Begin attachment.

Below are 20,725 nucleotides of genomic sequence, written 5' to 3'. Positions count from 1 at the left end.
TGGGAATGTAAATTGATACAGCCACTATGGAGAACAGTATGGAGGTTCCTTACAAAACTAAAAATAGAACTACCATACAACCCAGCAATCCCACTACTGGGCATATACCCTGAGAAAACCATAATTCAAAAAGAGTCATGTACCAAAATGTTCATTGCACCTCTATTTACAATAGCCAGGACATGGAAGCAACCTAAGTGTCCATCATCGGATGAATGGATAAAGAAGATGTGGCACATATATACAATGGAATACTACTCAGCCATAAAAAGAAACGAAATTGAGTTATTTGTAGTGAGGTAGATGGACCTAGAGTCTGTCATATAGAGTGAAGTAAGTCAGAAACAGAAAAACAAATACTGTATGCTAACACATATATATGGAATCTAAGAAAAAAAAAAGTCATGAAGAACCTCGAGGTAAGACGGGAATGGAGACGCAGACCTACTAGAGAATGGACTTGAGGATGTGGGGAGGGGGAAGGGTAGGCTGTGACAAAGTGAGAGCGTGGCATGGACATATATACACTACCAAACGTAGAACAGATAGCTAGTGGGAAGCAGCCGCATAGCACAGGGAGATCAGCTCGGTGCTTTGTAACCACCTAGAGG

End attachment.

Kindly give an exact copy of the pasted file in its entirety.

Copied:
Below are 20,725 nucleotides of genomic sequence, written 5' to 3'. Positions count from 1 at the left end.
TGGGAATGTAAATTGATACAGCCACTATGGAGAACAGTATGGAGGTTCCTTACAAAACTAAAAATAGAACTACCATACAACCCAGCAATCCCACTACTGGGCATATACCCTGAGAAAACCATAATTCAAAAAGAGTCATGTACCAAAATGTTCATTGCACCTCTATTTACAATAGCCAGGACATGGAAGCAACCTAAGTGTCCATCATCGGATGAATGGATAAAGAAGATGTGGCACATATATACAATGGAATACTACTCAGCCATAAAAAGAAACGAAATTGAGTTATTTGTAGTGAGGTAGATGGACCTAGAGTCTGTCATATAGAGTGAAGTAAGTCAGAAACAGAAAAACAAATACTGTATGCTAACACATATATATGGAATCTAAGAAAAAAAAAAGTCATGAAGAACCTCGAGGTAAGACGGGAATGGAGACGCAGACCTACTAGAGAATGGACTTGAGGATGTGGGGAGGGGGAAGGGTAGGCTGTGACAAAGTGAGAGCGTGGCATGGACATATATACACTACCAAACGTAGAACAGATAGCTAGTGGGAAGCAGCCGCATAGCACAGGGAGATCAGCTCGGTGCTTTGTAACCACCTAGAGG